Traveling during a once-in-a-lifetime pandemic comes with peculiar challenges. Obstacles took the form of government forms, permits, and the associated risks of sharing air with strangers in a flying tin can. Every country has its own scourge-related travel regulations. Cristina and I planned to span three nations in one day.
A year and three months after the start of lockdown, the United States required no special permits to travel in between states at a federal level. Most states only require some sort of face covering, whether it be a mask or your mother’s Sunday panties, and a determination to leave wherever it was that you were.
Our first stop after Los Angeles would be a short transfer in Boston. The Boston layover would only last two hours, preventing us from stepping into Massachusetts proper, anyway.
Dublin, Ireland, would follow Boston, accompanied by about a 10-hour thumb-twiddling marathon between connections. At the time of our departure, the Irish required a clean covid PCR test taken within seventy-two hours of your departure. Even though Cristina and I had no plans to leave the Dublin airport, we still had to produce a negative PCR to lounge around the lush Irish terminals. We signed a form stating under the threat of perjury that we didn’t have the vid. At least to the best of our knowledge.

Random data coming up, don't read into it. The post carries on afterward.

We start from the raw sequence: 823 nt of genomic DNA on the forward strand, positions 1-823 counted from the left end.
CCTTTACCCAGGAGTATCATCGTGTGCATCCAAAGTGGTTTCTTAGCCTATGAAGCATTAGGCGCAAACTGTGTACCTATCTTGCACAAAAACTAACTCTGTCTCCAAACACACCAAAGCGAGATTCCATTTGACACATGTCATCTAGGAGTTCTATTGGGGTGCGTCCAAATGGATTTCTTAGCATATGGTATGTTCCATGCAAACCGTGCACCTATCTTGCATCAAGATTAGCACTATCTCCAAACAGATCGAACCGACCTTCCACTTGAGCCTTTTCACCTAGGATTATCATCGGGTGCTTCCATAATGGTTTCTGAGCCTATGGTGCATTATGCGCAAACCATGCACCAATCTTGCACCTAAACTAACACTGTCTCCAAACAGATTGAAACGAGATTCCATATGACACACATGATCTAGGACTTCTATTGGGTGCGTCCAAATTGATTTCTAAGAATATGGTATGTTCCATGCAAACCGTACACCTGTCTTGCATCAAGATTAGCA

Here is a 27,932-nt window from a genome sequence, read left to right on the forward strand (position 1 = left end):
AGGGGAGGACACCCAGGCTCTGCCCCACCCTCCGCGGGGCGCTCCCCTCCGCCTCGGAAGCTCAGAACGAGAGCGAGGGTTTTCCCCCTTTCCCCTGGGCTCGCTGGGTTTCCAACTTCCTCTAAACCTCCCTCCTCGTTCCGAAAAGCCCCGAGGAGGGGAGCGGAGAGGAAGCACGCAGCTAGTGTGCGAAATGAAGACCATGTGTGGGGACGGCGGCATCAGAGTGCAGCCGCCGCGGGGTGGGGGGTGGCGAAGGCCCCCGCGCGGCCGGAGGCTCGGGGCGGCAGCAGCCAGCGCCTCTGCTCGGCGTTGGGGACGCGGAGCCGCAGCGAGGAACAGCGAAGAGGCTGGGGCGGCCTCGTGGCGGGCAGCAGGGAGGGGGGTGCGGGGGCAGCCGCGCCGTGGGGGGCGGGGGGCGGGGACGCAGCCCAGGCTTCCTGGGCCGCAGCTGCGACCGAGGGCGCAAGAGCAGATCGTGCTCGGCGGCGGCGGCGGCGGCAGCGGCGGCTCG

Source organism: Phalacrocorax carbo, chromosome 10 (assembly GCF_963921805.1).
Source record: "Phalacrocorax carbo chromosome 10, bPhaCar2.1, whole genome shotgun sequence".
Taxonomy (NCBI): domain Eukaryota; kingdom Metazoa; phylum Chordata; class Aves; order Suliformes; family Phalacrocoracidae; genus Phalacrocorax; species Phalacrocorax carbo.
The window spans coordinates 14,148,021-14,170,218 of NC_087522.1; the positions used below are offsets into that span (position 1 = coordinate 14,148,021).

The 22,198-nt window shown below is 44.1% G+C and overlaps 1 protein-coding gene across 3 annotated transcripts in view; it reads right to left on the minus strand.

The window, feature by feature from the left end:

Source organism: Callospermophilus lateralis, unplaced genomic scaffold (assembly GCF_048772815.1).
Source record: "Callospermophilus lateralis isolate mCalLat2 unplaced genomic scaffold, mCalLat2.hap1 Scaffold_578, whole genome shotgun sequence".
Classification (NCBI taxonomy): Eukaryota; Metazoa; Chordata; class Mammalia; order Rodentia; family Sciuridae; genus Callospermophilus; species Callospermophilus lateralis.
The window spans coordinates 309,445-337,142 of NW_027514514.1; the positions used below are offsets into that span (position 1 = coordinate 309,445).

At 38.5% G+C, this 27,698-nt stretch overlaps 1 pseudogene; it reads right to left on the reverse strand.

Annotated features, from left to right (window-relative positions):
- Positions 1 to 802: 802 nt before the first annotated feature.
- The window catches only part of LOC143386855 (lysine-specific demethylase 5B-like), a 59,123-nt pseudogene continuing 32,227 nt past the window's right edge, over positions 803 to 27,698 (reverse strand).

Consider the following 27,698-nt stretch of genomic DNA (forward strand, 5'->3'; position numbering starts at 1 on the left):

Completing the requirements for a long morning in Dublin took less than half an hour in total. We did so two days before chasing the rainbow. Ireland had done away with all of these requirements (and, it seemed, mask-wearing) by the time we returned from Spain.
Spain, in line with local customs, was lax on regulations. All we had to do was fill out another perjury form, swearing to abstain from pro-corona life choices. We did so in earnest, spending less than five minutes on the project while sitting in the Boston airport lounge. But it was a long day before we reached the lounge.